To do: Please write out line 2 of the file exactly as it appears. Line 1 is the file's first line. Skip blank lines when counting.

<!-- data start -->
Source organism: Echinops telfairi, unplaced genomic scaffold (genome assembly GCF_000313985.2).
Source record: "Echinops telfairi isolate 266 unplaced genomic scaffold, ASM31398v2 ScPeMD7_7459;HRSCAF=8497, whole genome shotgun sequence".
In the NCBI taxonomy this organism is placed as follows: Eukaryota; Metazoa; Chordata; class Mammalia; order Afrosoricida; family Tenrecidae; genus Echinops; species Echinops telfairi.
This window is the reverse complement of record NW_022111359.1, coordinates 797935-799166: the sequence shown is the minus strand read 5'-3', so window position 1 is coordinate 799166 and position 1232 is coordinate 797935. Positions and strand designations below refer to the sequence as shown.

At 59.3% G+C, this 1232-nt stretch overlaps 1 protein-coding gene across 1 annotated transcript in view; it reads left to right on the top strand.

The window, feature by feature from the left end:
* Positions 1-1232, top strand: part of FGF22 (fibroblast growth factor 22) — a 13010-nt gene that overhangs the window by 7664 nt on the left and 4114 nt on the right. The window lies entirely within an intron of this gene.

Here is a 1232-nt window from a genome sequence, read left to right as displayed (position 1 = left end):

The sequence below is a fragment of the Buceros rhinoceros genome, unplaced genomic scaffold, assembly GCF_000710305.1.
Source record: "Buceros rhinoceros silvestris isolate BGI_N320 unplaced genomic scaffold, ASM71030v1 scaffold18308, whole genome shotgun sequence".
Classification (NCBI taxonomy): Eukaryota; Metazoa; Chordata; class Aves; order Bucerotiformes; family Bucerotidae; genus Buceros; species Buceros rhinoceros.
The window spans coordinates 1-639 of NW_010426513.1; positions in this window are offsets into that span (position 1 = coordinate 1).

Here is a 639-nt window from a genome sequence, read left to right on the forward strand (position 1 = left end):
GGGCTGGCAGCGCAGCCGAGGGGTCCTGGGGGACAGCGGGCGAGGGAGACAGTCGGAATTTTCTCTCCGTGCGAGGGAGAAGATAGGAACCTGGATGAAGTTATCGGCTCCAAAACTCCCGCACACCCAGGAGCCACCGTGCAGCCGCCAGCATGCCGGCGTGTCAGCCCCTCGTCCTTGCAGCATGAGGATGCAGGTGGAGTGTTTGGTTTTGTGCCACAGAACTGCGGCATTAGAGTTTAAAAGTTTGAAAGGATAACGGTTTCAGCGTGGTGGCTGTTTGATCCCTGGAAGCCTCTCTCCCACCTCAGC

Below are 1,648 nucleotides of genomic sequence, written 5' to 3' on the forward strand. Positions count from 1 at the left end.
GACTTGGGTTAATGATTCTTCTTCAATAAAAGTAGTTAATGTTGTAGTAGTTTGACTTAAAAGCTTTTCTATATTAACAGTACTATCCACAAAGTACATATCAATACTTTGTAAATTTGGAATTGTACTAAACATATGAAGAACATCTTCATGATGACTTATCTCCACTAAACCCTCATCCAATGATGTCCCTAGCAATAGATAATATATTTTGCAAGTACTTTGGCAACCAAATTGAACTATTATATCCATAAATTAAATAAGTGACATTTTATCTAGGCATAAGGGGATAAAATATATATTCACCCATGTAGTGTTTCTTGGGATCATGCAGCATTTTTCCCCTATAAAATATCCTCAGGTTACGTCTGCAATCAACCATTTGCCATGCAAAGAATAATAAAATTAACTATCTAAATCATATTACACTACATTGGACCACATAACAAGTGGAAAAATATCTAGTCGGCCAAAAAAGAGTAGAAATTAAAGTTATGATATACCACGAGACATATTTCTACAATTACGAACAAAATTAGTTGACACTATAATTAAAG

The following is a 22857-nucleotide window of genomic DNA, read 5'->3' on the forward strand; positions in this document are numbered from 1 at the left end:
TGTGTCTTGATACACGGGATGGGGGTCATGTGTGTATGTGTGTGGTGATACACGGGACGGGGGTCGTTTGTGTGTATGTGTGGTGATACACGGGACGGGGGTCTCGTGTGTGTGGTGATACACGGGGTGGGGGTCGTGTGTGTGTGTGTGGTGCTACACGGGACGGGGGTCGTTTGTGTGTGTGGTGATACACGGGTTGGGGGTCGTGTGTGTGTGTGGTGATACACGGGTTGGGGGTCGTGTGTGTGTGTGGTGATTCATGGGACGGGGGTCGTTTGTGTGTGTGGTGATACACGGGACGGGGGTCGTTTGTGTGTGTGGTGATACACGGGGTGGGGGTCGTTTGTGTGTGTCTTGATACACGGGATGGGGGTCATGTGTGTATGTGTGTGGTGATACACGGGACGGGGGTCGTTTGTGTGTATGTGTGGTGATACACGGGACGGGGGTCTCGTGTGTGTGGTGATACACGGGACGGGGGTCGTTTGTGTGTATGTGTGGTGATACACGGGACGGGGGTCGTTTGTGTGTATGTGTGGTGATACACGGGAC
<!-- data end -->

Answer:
Source record: "Echinops telfairi isolate 266 unplaced genomic scaffold, ASM31398v2 ScPeMD7_7459;HRSCAF=8497, whole genome shotgun sequence".